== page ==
“CAVALLERIA Rusticana” and “Pagliacci” are often seen as going together like fish and chips.
Not champagne and caviar, note, for “Cav” and “Pag” as they are known in the operatic parlance, were at the forefront of a movement to create operas about the common people and not the champagne drinking class so dominant since the invention of this art form in the courts of Italy.
Nasty little tales of provincial village life they may be, but both are raised to immortality by glorious music.
In this coproduction with the Royal Opera Göteborg Opera Sweden and La Monnaie Brussels, trendsetting Italian director Damiano Michieletto endeavours to knit the two into one harmonious artistic whole, setting both during the Easter season (“Pagliacci” was originally set at Ascensiontide) and subtly interpolating characters from each into the other opera.
This is only partially successful, although composer Leoncavallo wrote “Pag” in partial homage to “Cav”, the two works could not be more different. Far from ironing out those differences, this otherwise impressive production only serves to highlight them. The decision to begin “Cavalleria Rusticana” with the death of Turiddu and make the whole thing a flashback seemed unnecessary.
Probably the most obvious tactic employed in this revival by director Rodula Gaitanou was to cast two of Australia’s most outstanding singers, tenor Diego Torre and baritone José Carbó as lead characters in both an operatic treat for audiences. This too proved less than successful, for the dramatic quality of “Pagliacci” is so far in advance of its predecessor that the casting served to highlight the thinness of the characterisation in “Cavalleria Rusticana”.
Having said that, several stunning performances in the first of the two operas made it a suitable precursor to “Pagliacci” as it usually is. Of these, the standouts were Serbian dramatic soprano Dragana Radakovic as the revengeful Santuzza, whose unusually complex voice filled out the character. The other “stars” were Opera Australia’s chorus (including an impressive children’s chorus) and orchestra, for Mascagni’s opera is justly celebrated for its wonderful choral set pieces, overture and intermezzi, brilliantly rendered while sacrificing little realism.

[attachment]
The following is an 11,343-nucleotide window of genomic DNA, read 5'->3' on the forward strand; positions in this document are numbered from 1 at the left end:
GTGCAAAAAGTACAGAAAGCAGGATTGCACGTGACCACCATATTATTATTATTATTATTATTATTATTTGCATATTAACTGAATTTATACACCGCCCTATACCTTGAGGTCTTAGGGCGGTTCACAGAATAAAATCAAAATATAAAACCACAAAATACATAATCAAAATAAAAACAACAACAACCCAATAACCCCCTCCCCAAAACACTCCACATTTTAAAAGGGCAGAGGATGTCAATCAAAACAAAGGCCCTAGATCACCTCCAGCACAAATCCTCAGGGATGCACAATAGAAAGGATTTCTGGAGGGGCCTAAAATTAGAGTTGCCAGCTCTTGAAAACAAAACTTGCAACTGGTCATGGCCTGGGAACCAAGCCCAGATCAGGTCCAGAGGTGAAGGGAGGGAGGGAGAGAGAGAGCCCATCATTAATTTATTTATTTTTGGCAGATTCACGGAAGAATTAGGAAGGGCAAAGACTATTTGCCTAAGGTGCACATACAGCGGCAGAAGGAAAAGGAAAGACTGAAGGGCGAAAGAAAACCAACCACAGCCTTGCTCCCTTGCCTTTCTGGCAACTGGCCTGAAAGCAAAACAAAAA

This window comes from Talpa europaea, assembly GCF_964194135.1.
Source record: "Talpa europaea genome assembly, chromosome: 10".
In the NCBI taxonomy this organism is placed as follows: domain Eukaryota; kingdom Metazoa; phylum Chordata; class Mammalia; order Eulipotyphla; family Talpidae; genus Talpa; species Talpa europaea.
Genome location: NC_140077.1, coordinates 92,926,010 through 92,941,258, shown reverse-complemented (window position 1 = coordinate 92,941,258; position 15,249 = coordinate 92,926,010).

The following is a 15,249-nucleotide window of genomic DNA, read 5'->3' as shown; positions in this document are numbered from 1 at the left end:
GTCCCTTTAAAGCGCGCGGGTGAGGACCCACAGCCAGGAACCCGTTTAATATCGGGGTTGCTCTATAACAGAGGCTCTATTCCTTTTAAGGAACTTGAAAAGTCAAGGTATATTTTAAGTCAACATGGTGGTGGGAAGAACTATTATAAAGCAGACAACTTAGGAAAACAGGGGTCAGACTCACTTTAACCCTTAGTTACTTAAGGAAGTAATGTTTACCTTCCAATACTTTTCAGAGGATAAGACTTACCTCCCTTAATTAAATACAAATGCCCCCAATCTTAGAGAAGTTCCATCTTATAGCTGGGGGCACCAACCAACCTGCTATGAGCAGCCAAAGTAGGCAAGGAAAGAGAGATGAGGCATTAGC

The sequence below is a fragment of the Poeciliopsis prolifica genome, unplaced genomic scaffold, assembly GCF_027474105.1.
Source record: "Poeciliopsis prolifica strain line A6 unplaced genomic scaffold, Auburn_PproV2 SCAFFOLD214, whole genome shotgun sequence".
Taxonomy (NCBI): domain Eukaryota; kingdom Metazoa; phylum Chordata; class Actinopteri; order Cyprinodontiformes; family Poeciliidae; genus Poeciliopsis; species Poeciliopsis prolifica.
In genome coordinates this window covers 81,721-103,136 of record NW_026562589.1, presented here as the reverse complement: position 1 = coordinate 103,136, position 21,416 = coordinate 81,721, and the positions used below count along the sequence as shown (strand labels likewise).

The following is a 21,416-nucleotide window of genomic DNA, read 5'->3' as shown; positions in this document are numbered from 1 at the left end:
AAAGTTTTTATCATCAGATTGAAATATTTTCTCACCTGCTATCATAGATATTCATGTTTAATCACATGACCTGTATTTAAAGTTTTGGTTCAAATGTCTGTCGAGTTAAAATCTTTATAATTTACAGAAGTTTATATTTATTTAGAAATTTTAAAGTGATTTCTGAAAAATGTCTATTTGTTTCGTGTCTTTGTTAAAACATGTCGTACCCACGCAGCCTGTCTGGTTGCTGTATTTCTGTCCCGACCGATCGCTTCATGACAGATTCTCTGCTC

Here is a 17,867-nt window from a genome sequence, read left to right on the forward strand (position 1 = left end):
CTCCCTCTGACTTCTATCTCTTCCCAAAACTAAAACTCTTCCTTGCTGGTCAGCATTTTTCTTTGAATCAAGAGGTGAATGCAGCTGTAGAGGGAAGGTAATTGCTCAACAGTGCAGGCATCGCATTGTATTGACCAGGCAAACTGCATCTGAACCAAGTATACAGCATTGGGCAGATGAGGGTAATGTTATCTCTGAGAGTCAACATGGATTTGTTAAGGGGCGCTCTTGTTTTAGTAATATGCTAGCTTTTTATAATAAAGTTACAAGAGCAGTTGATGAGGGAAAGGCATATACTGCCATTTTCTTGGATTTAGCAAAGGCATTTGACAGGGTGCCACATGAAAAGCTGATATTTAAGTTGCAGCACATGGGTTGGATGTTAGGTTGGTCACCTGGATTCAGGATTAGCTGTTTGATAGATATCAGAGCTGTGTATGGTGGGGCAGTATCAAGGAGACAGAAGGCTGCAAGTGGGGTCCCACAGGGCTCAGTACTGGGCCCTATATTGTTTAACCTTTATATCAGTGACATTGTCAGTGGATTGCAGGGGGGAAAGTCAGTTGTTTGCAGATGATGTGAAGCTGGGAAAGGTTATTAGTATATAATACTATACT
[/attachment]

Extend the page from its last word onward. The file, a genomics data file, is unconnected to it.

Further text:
But the production’s excessive recourse to pantomimic gesturing and ever-changing scenery on the revolve drew attention to the fact that dramatic interaction is rather light on in this opera.
Not so in the concluding opera “Pagliacci”, whose libretto was also written by the composer Leoncavallo is a kind of treatise on “verismo” or stage reality. From the outset when Carbó appears as the Prologue, we, the audience are invited in on the secret that this is not a conventional opera and that the fourth wall of theatrical convention will be torn down.
It is, although in two of the famous arias, “Stridono lassù”, sung by soprano Anna Princeva as the straying wife Nedda and the much more famous “Vesti la Giubba”, sung by Torre as the tragic clown Canio, the performances were so powerful that the audience gasped in sympathetic applause, especially for Canio.
In the last moments of “Pagliacci”, however, both composer and director turned back to the conflict between real life and the stage, making the bloody conclusion the more shocking and the totality of the evening ultimately satisfying.
All photos by Keith Saunders.